Bogotá is crazy. That is really the best word I can think of to describe it. It is absolute madness. A walk down one of the city’s main streets triggers a complete sensory overload. Noise, movement, and smell swirl in a chaotic jumble, each vying for the undivided attention of your ears, eyes, or nose.
Grinding construction machinery drills into concrete and grates against bricks. Diesel engines thunder by to a cacophony of constant honking. Blaring speakers in front of every few establishments reverberate music, different instruments and voices blending so it’s impossible to focus on just one song.
Trucks, taxis, buses, and scooters whiz by, paying no heed to pedestrians. Homeless people stumble erratically on the sidewalks. Marketers thrust business cards in the face of every passerby. Fearless pigeons gather in droves, blindly flying or begging for food. Masses of people, people everywhere, flow off the sidewalks, line up out of fast food joints, throng in plazas, loiter at street corners.
Every breath of air permeates with the stench of exhaust, a gag of cigarette smoke, or a waft of street food.
Normally, I am very comfortable in cities. In fact, I usually revel in the din and commotion. I love to aimlessly wander down city streets, absorbing the vitality that is unique to each city.
Bogotá is the first city I’ve ever visited where the hubbub overwhelmed me rather than gave me energy. Maybe it was its past reputation of being one of the most dangerous metropolises in the world. Maybe I didn’t arrive with an open mind. Maybe I didn’t visit the right parts of the city. Or maybe Bogotá really is that crazy.
The city does have some appeal. For one thing, you can stay in a nice and new hotel for what would be hostel prices in other destinations. It was glorious to stay in a room with a flat screen TV, a minibar, and shampoo that got restocked every day. My hotel was in a more residential part of the city called Teusaquillo, its tree-lined streets a haven from the mayhem of the rest of the city.
And of course, there’s the coffee.
I love coffee. Naturally, my first venture into the life of Bogotá was to a coffee shop to sip on the Colombian version of one of my favorite drinks.
Don’t get me wrong. I am by no means a coffee connoisseur. I just really, really like to drink it. A lot of it. All kinds. Gas station coffee. Starbucks caramel macchiatos. Italian espresso shots. Even Nescafé. My unsophisticated palate enjoys it all.
Even my unrefined taste buds could tell that my Colombian cappuccino had a distinctive deliciousness, which is obviously why the country is famed for its coffee.
Invigorated with caffeine, I continued on to the Museo del Oro, a museum with thousands of pre-Columbian gold artifacts. Perhaps my brain was overjazzed with java, but I was having a hard time concentrating on the descriptions about each gold piece and the civilization to which it belonged. I was just too mesmerized by the dazzling gold containers, armor, masks, mirrors, jewelry, musical instruments, and more.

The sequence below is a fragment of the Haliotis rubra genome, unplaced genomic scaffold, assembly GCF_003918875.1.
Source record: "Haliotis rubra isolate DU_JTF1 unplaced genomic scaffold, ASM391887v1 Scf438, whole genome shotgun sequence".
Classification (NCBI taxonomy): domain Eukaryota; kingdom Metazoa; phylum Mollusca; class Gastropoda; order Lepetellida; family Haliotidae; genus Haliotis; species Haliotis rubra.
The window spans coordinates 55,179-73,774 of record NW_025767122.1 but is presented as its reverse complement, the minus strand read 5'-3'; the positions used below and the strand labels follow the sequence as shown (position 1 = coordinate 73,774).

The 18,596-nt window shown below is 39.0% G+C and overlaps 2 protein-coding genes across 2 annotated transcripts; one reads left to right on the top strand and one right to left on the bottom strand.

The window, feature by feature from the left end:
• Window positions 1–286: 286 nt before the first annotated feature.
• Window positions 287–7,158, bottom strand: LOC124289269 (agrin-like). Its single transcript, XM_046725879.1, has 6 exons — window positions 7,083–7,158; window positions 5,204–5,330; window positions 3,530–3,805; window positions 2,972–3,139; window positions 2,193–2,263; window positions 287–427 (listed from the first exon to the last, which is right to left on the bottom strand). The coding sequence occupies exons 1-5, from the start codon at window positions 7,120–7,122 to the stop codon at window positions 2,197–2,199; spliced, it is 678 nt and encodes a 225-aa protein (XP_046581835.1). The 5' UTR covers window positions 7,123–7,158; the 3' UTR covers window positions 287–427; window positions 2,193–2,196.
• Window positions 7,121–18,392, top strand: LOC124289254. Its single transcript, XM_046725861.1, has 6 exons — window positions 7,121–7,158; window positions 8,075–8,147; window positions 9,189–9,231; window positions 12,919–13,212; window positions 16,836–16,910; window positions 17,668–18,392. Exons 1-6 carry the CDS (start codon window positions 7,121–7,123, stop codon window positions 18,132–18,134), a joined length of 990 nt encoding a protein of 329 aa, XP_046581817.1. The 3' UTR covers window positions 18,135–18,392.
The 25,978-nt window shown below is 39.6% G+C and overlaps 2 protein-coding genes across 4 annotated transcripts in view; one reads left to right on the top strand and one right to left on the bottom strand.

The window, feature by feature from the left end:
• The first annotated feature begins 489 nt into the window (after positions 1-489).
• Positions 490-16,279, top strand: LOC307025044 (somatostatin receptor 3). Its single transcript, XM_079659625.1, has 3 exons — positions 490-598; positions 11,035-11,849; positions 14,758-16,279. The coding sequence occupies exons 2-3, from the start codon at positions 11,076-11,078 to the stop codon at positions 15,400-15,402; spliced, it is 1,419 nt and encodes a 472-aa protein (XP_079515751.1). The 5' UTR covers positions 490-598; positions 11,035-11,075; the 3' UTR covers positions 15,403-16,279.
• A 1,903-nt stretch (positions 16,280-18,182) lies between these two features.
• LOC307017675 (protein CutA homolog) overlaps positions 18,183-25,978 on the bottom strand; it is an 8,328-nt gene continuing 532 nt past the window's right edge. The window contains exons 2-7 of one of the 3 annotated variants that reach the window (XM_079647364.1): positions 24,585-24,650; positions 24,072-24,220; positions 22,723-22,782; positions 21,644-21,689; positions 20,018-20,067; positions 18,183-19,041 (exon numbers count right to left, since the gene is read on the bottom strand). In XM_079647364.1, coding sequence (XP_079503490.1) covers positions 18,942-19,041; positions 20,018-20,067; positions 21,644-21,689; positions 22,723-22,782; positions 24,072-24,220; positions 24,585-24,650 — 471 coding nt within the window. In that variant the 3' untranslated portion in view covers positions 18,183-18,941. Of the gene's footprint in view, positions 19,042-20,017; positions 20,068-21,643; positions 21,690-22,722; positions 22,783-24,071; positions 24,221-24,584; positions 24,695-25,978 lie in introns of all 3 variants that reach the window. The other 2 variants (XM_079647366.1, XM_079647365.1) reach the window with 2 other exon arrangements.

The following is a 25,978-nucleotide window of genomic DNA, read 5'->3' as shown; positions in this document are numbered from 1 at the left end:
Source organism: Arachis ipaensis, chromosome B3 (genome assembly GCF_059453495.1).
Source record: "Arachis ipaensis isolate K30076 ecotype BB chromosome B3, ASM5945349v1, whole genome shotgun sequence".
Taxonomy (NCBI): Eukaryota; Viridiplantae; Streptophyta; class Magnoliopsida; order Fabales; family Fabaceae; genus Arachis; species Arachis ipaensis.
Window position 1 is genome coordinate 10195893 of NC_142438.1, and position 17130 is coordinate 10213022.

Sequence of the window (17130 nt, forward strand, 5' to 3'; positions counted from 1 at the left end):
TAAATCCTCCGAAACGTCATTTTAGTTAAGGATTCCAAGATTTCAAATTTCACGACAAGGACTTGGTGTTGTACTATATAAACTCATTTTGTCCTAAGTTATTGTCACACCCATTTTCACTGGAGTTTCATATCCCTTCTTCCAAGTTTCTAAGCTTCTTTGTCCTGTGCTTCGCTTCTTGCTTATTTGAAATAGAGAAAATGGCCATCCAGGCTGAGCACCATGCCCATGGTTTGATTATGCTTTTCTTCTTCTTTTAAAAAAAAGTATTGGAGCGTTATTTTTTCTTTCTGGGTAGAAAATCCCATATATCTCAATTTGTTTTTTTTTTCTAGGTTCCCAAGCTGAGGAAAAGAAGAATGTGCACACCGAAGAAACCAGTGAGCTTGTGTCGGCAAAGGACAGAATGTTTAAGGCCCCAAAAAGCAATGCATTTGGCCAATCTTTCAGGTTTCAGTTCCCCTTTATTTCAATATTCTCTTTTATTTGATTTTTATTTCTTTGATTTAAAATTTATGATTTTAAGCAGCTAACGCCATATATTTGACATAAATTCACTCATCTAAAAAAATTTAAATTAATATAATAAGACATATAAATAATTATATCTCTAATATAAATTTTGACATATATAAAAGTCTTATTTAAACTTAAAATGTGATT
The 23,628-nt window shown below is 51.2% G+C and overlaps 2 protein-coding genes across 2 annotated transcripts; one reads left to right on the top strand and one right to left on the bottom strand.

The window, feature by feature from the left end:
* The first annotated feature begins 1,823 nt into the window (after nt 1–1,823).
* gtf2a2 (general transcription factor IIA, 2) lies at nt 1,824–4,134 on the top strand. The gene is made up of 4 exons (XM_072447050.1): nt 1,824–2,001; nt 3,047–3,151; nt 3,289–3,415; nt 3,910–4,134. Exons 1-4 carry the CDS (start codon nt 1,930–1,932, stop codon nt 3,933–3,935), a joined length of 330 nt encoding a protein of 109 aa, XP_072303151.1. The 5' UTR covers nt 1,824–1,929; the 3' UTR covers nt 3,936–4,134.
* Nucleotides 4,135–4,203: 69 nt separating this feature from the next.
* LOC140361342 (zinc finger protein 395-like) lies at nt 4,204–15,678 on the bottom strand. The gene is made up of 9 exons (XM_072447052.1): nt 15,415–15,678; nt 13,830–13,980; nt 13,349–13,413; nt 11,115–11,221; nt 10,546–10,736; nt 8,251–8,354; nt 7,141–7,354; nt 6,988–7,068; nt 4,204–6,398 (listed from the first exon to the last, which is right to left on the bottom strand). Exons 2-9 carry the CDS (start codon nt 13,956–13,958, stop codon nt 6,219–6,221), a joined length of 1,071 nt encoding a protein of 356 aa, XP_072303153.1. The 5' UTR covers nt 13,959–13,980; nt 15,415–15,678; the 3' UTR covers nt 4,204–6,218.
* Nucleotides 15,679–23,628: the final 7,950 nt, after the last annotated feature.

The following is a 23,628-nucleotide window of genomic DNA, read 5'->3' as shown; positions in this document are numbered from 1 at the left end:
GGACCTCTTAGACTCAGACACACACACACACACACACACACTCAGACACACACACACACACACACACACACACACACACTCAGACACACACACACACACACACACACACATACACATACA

I left the museum with little additional knowledge about Colombia’s ancient cultures but a camera full of shining gold pictures.
A few blocks down from the museum on Carrera Séptima, an arterial that crosses through the city’s financial district and historical center, is Plaza de Bolívar, the city’s main plaza named after the Venezuelan military leader Simón Bolívar, one of the major players in Colombia’s quest for independence from Spain. Enclosing the square are an early 19th century Cathedral, a modern Palace of Justice, the French-Renaissance-style mayor’s house, and the National Capitol building, the meeting place of the country’s Congress.
The hordes of pigeons and people in the plaza were too much for me to handle, so I headed back to the refuge of my hotel.
My next jaunt in Bogotá was to La Candelaria, the historical quarter of the city. With sloping cobblestone streets of colorful colonial buildings housing libraries, universities, museums, theaters, and churches, it is also a tourist hotspot to experience the culture of the city. I was not really in a cultural mood, so I satisfied myself with zigzagging up and down the streets of the hilly neighborhood.
It was Sunday, a day where certain streets all around the city are closed to cars so bikers, runners, and pedestrians can stream off the sidewalks, leaving them open for window shoppers and food carts. As a biased pro-pedestrian, I thought this was a brilliant way to encourage residents to get some exercise while reducing the vehicle population in this normally congested city, at least for one day out of the week.
It was almost enough to earn Bogotá a few points on my mental list of city rankings, if only on Sundays.
Now it’s on to my next destination in Colombia, the Caribbean resort city Cartagena.